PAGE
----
To assemble the toasts, top each round of bread with a few tablespoons of the spinach mixture. Top with dollops of the goat cheese, and put the toasts back into the oven under the broiler for a  few minutes. Watch them closely and remove them when the goat cheese is slightly melted but before the toasts burn. Remove to a platter, sprinkle the lemon zest over the tops and serve immediately.


Wednesday, April 22, 2015

A Weathery Juxtaposition, and a Question for the Readers

Up North, where loons migrate to birth and raise babies for the summer on shimmery, sparkling lakes surrounded by towering pines where sharp-eyed bald eagles lie in wait, things aren't going so well.
Meanwhile, down south, the Easter Bunny stopped by. He pooped a garland of eggs around our burning bush and forgot to munch a carrot in the flower bed.
Before leaving, he puked Spring all over the front lawn.
For now, I'll take the Easter Bunny mess. Mr. Musky is holding down the fort north of us, dreaming of giant Esox hammering his bait while he throws another log on the fire and undoubtedly sips on Sapphire. Because what else is there to do when it snows four inches in April? Oh yeah. Watch the new and improved Chicago Cubs and prop your eyelids open with toothpicks for a two-for-one playoff hockey game. So much for a cabin yard cleanup. I guess it'll have to wait until June.


Aside from the weather juxtaposition I'm experiencing with my love, I actually have some earth shattering news. After much hem-hawing, gnashing of teeth and cursing at the computer, I'm almost ready to launch a new blog. Guess the name?

Apéritif Friday. Shocking, I know.

Genuinely Speaking will always be my first blogging love, so I have no intention of abandoning it or the fun little anecdotes that make their way to the world through this space. Where else would I share stories about bat extraction, baseball prowess and wedding dress bawl fests? The problem is that the platform of this site is not conducive to food blogging, and while I tried to improve things over the past several months, the lack of adaptability just isn't cutting it.

I've considered paring Apéritif Friday down to a more targeted subject matter, perhaps just cocktails and appetizers, but I simply can't. We eat and drink a variety of food and bevvies, and what we eat and how we eat it continues to evolve. I mean, I actually jumped on the bandwagon and put butter in my coffee yesterday. 

Don't knock it until you try it. But I recommend skipping breakfast and avoiding carbs like the dickens if you do. 

I will always blog first and foremost for myself. Narcissistic much? Perhaps. But I also do this for the scads of sweet peeps who tell me they like to plow through this site with their Saturday morning coffee, or take a break to get a chuckle or two during their workday. People actually whined last summer during my hiatus, and I truly appreciated the feedback.

That's also why I'm keeping on.

So tell me. I am genuinely asking YOU. What do you like about Genuinely Speaking? What could be better? What kind of food and drink would you like highlighted on Apéritif Friday? Do you dig the paleo food? Prefer traditional dishes? Want more weeknight, simple ideas? Need more alcoholic options in your life?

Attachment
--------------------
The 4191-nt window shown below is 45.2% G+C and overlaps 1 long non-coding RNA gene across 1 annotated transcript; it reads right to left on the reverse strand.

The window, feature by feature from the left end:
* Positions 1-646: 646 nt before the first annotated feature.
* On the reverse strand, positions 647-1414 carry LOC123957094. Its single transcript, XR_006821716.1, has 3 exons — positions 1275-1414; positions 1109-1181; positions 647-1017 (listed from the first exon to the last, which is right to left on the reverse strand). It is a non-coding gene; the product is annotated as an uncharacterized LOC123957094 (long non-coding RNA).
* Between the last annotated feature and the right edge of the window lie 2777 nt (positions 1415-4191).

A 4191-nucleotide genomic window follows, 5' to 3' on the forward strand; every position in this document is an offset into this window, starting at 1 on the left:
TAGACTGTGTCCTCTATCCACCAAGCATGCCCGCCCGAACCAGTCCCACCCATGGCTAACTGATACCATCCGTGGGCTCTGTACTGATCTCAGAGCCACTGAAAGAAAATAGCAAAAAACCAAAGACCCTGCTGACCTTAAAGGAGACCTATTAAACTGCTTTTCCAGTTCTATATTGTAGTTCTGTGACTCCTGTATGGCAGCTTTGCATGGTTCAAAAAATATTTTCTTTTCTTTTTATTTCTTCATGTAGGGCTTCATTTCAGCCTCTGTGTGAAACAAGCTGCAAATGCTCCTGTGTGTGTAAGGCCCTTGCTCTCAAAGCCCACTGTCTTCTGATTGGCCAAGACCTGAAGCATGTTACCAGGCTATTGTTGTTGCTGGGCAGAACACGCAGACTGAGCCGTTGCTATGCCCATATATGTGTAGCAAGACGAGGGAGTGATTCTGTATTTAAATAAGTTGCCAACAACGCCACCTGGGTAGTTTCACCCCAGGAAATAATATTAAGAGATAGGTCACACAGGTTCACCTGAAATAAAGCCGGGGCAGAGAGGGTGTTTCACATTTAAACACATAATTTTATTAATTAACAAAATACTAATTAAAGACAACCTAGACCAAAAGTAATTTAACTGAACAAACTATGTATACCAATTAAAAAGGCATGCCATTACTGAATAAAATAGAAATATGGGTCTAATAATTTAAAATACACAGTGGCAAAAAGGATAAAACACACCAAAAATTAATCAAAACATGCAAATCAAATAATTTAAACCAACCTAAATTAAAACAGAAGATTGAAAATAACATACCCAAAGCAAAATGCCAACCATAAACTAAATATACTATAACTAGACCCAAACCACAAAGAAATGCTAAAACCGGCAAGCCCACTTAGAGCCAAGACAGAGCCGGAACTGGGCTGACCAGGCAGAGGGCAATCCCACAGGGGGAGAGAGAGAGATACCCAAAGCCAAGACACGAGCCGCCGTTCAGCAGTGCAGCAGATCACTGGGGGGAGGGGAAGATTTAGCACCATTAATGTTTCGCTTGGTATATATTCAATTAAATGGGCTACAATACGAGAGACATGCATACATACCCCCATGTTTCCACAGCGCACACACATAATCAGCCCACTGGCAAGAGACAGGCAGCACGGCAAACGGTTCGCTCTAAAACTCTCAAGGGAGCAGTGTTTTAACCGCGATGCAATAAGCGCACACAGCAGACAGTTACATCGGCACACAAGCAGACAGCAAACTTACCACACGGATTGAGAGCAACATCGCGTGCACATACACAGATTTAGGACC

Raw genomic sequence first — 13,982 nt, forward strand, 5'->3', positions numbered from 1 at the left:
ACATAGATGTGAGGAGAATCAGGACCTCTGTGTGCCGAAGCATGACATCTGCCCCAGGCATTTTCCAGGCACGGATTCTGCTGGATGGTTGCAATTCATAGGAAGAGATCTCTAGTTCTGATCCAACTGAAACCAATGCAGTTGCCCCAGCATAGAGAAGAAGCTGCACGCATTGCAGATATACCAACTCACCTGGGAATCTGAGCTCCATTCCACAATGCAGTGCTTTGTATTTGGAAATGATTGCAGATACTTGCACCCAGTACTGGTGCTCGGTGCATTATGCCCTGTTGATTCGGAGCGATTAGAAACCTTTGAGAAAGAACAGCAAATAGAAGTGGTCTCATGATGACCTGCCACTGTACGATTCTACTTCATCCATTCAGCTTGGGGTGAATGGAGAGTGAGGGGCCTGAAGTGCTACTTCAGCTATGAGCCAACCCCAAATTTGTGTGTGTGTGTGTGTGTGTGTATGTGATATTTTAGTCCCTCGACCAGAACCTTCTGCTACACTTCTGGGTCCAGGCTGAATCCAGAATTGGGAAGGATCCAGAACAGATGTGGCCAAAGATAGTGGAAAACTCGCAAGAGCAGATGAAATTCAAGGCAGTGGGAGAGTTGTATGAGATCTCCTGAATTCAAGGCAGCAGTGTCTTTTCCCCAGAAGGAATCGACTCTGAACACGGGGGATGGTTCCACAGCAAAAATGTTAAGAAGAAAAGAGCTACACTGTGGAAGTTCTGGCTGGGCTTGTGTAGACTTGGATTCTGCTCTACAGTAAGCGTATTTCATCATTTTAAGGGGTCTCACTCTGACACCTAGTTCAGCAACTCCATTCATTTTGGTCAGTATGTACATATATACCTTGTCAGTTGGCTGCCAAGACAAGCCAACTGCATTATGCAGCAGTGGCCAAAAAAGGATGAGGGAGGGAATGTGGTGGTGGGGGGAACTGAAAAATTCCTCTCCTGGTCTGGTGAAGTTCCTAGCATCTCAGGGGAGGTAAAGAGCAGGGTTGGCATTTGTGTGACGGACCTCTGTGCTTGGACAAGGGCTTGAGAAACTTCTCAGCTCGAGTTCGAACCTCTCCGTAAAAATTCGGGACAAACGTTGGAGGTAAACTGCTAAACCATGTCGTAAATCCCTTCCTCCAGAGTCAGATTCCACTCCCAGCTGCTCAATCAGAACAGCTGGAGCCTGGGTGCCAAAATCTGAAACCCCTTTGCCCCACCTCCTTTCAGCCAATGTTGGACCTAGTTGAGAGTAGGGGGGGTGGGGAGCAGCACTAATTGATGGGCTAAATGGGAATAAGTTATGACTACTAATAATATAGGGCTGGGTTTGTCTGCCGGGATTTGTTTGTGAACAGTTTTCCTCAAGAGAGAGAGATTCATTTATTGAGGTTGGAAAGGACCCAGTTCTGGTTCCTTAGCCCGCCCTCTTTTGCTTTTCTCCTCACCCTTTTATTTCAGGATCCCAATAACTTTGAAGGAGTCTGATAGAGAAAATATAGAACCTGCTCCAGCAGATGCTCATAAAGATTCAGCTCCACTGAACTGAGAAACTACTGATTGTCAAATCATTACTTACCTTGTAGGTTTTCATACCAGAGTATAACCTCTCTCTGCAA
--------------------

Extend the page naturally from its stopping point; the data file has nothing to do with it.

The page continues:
Share your thoughts...below in the comments, via social media, over text or email at I can't wait to hear from you all. The new site should be up in a few weeks.


Friday, April 17, 2015

Apéritif Friday - Homemade Italian Beef Sandwiches and Cucumber Gin Soda

When a person lives in bitter cold and snowy conditions for two-thirds of the year, it becomes nearly impossible to not go outside and let the sun fall on your face as much as humanly possible on the sunny 65 degree days in Springtime, when mosquitoes and dastardly black biting flies aren't even on the radar yet.

Can I get an AMEN?

With the warmup comes an unquenchable desire to sit on the patio and sip an apéritif. As in, every cotton pickin day this week at 3:00 I intentionally occupied myself because even it if is 5:00 somewhere else, I need to control things on school nights. 

But when we grilled on Wednesday I simply couldn't help myself. I cracked open the Hendricks because cucumbers danced around my brain. Summer screams Gin and Tonic to me. But since I swore off added sugar, tonic isn't cutting it with it's HFCS which tends to give me a killer headache after just one cocktail. So club soda or seltzer water it is, and I don't miss the quinine factor at all.
This Cucumber Gin Soda is light, refreshing, and mellow. Just like my mood lately. It was the perfect counterpoint to some sliced pears, goat cheese and crackers while we soaked up some rays and waited for the grill to heat up.

However, with the spring sunshine also comes spring rains, and grilling outside isn't always an option. If you find yourself wanting a hearty sandwich to prep your liver for some playoff hockey cocktailing, then give homemade Italian Beef Sandwiches a go.
They require minimal prep work: a la stuffing with garlic and rubbing salt and Italian seasoning all over a bottom round roast - which takes a whopping five minutes.
The cooking time is lengthy though, and you need to allow time for the roast to cool and sit in the refrigerator for a few hours before slicing and simmering in the au jus to finish cooking.
In the end these are so yummy and worth the effort, especially if you start them on a Saturday morning and do chores around the house. By puck drop you'll be a happy human, to quote our beloved Eddie Olczyk.
Enjoy the weekend, Spring weather, playoff hockey, and GO BLACKHAWKS!

Cucumber Gin Soda
4-5 cucumber slices
1/2 lemon, juiced
1/2 oz ginger - honey simple syrup*